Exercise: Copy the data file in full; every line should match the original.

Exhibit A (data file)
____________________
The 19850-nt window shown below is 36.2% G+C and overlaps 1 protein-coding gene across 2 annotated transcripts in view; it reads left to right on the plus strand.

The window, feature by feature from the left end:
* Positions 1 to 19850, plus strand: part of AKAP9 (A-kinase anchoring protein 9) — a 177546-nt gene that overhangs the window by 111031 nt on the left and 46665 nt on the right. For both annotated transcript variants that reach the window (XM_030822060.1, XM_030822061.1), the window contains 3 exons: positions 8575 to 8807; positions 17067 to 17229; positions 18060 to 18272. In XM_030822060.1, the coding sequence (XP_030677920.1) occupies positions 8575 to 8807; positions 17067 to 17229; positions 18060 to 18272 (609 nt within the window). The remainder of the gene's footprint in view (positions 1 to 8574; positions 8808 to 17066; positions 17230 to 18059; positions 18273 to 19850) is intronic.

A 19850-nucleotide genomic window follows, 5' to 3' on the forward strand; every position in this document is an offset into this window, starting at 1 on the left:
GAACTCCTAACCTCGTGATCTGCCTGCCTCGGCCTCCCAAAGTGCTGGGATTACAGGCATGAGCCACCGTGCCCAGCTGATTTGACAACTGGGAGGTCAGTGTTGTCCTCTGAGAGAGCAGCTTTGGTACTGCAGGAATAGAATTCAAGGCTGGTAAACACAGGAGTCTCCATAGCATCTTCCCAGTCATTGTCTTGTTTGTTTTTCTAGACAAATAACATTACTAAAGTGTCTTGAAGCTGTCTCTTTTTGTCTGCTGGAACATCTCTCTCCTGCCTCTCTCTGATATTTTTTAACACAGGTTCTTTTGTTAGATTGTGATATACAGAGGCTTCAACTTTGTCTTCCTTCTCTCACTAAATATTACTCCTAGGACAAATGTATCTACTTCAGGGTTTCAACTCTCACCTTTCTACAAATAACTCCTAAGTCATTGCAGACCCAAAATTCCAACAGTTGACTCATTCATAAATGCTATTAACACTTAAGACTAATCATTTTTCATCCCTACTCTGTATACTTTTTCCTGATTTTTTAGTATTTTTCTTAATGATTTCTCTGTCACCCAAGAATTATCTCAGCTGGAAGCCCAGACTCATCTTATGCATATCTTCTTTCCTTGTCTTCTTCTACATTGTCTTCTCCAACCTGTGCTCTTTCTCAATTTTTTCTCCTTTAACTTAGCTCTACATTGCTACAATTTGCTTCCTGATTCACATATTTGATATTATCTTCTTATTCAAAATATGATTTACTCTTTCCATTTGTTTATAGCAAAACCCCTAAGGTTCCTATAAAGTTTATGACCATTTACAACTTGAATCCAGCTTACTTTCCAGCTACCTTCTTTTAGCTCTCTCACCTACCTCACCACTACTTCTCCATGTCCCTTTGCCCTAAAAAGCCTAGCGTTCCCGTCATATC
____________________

The 19850-nt window shown below is 36.2% G+C and overlaps 1 protein-coding gene across 2 annotated transcripts in view; it reads left to right on the plus strand.

The window, feature by feature from the left end:
* Positions 1 to 19850, plus strand: part of AKAP9 (A-kinase anchoring protein 9) — a 177546-nt gene that overhangs the window by 111031 nt on the left and 46665 nt on the right. For both annotated transcript variants that reach the window (XM_030822060.1, XM_030822061.1), the window contains 3 exons: positions 8575 to 8807; positions 17067 to 17229; positions 18060 to 18272. In XM_030822060.1, the coding sequence (XP_030677920.1) occupies positions 8575 to 8807; positions 17067 to 17229; positions 18060 to 18272 (609 nt within the window). The remainder of the gene's footprint in view (positions 1 to 8574; positions 8808 to 17066; positions 17230 to 18059; positions 18273 to 19850) is intronic.

A 19850-nucleotide genomic window follows, 5' to 3' on the forward strand; every position in this document is an offset into this window, starting at 1 on the left:
GAACTCCTAACCTCGTGATCTGCCTGCCTCGGCCTCCCAAAGTGCTGGGATTACAGGCATGAGCCACCGTGCCCAGCTGATTTGACAACTGGGAGGTCAGTGTTGTCCTCTGAGAGAGCAGCTTTGGTACTGCAGGAATAGAATTCAAGGCTGGTAAACACAGGAGTCTCCATAGCATCTTCCCAGTCATTGTCTTGTTTGTTTTTCTAGACAAATAACATTACTAAAGTGTCTTGAAGCTGTCTCTTTTTGTCTGCTGGAACATCTCTCTCCTGCCTCTCTCTGATATTTTTTAACACAGGTTCTTTTGTTAGATTGTGATATACAGAGGCTTCAACTTTGTCTTCCTTCTCTCACTAAATATTACTCCTAGGACAAATGTATCTACTTCAGGGTTTCAACTCTCACCTTTCTACAAATAACTCCTAAGTCATTGCAGACCCAAAATTCCAACAGTTGACTCATTCATAAATGCTATTAACACTTAAGACTAATCATTTTTCATCCCTACTCTGTATACTTTTTCCTGATTTTTTAGTATTTTTCTTAATGATTTCTCTGTCACCCAAGAATTATCTCAGCTGGAAGCCCAGACTCATCTTATGCATATCTTCTTTCCTTGTCTTCTTCTACATTGTCTTCTCCAACCTGTGCTCTTTCTCAATTTTTTCTCCTTTAACTTAGCTCTACATTGCTACAATTTGCTTCCTGATTCACATATTTGATATTATCTTCTTATTCAAAATATGATTTACTCTTTCCATTTGTTTATAGCAAAACCCCTAAGGTTCCTATAAAGTTTATGACCATTTACAACTTGAATCCAGCTTACTTTCCAGCTACCTTCTTTTAGCTCTCTCACCTACCTCACCACTACTTCTCCATGTCCCTTTGCCCTAAAAAGCCTAGCGTTCCCGTCATATC